Work is currently being undertaken to develop a concept for the Family Court which utilises our existing court structure whilst ending the current jurisdictional fragmentation and providing for a unified and comprehensive approach.  It envisages the exercise of an ex parte and / or emergency and consent order jurisdiction at the District Court level to ensure ready accessibility.  Most substantive family law cases, including contentious divorce and separation, would be at the Circuit Court level, with more complex cases being dealt with at the Family High Court level.  I envisage a single point of entry to the Family Court at all levels, with use of standard documentation and electronic filing mechanisms, where possible, and overall substantial reduction in legal costs incurred across a broad range of contested family disputes that require court resolution.  It is intended that there will be a cohort of family law judges who will have substantial expertise in this area of law and access to ongoing professional development in the area.  I also envisage integrated family court offices at regional level which will have ancillary facilities for the assistance of litigants including ready access to alternative dispute resolution. It is also intended that childcare proceedings will be dealt with within the new Family Court structure.

It was originally anticipated that a referendum would be required to establish the new Family Court structure. From the work that we have undertaken, it appears this may not now be necessary and that we may be able to establish the new court as a separate and independent court structure within the parameters of the existing Article 34 of the Constitution.   My aim is to publish a general scheme for the Family Law Courts Bill in the autumn with a view to enactment of the Bill in the first half of 2015.

These are major projects, which will change the face of family law in Ireland.  It is crucial that we get these reforms right, because there are many families depending on us.  These reforms are part of a broader suite of reforms in which I am presently engaged.  My Department is currently preparing legislation to consolidate all the family leave legislation (maternity, parental, adoptive and carer’s leave).  Responsibility for Carer’s Leave is being transferred from the Department of Jobs, Enterprise and Innovation to the Department of Justice and Equality in the context of this statute law consolidation exercise.   This consolidation will involve an examination of possible discrepancies and anomalies between the various Acts with a view to making the code more accessible and streamlined.  This is a significant statue law consolidation and revision project on which work is ongoing.  My plan is to publish the consolidated Bill later this year.  This Bill also provides an opportunity to look again at the question of leave for new fathers.  The feasibility of this issue is currently being considered within the context of the overall consolidation of family leave. Substantial work is also being undertaken on the preparation of a new draft Domestic Violence Bill which will consolidate, reform and extend existing law beyond its current application to spouses, cohabitees and civil partners and apply it to other special circumstances that create difficulty for individuals, such as stalking.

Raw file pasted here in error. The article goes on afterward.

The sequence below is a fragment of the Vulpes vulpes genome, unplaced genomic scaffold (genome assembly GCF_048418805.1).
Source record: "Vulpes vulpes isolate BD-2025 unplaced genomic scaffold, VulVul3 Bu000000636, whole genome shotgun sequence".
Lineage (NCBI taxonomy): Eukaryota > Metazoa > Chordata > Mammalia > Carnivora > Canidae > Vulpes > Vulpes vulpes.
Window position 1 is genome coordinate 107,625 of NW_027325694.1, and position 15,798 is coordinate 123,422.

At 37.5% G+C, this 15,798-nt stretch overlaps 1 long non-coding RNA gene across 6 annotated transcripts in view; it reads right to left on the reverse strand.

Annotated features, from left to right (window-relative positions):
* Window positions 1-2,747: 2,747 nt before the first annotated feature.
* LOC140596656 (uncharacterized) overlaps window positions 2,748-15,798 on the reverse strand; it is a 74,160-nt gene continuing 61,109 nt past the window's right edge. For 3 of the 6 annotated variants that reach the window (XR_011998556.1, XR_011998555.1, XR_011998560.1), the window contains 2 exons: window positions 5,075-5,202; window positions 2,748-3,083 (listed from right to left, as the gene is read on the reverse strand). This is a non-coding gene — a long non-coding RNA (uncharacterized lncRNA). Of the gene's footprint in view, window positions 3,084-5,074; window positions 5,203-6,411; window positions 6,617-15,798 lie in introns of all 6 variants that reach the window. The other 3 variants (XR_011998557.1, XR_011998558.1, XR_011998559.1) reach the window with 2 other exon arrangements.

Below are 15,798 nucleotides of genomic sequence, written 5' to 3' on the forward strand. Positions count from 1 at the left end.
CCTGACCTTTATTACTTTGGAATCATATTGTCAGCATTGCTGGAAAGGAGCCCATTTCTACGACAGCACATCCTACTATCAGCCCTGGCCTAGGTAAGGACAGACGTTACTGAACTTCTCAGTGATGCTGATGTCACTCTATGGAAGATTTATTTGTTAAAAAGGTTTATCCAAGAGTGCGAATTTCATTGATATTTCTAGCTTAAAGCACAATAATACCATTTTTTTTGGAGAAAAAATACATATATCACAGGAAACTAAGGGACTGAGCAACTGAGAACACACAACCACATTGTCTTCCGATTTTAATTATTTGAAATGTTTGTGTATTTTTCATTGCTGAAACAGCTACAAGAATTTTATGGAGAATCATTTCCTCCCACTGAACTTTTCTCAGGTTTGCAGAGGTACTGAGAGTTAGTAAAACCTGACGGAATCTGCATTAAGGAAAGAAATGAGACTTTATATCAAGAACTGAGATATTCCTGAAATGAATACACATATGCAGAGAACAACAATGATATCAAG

I believe that the reforms proposed in the draft Children and Family Relationship Bill are urgently needed in the interests of children and their families.   This area of law is particularly emotive because it goes to the heart of our needs and identity.  As you know, our children are the most vulnerable members of our families. This is why it is so very important that they be protected, nurtured and supported, whatever form their families take.  All families, particularly those in crisis, deserve a clear, predictable and fair legal system to support their needs.  If that family is in crisis, it is even more important that the children of the family should be able to have their views considered and their interests safeguarded.  The aim has to be to put in place a legal architecture within which we can develop sustainable and appropriate legal solutions for families. 

There is much yet to do to make these reforms a reality.  Your support will be crucial in this process.  We cannot afford to retain outmoded legislation which treats some children less favourably simply because of the families to which they belong.  Nelson Mandela famously said ‘there can be no keener revelation of a society’s soul than the way in which it treats its children’.  I believe that the Children and Family Relationships Bill, when enacted, will ensure that children can be confident that their families will be treated fairly within the legal system.   My aim is that we should be proud in years to come to have legislation in this area which recognises the diversity of families and which supports children across a multiplicity of situations.

Thank you very much.

ENDS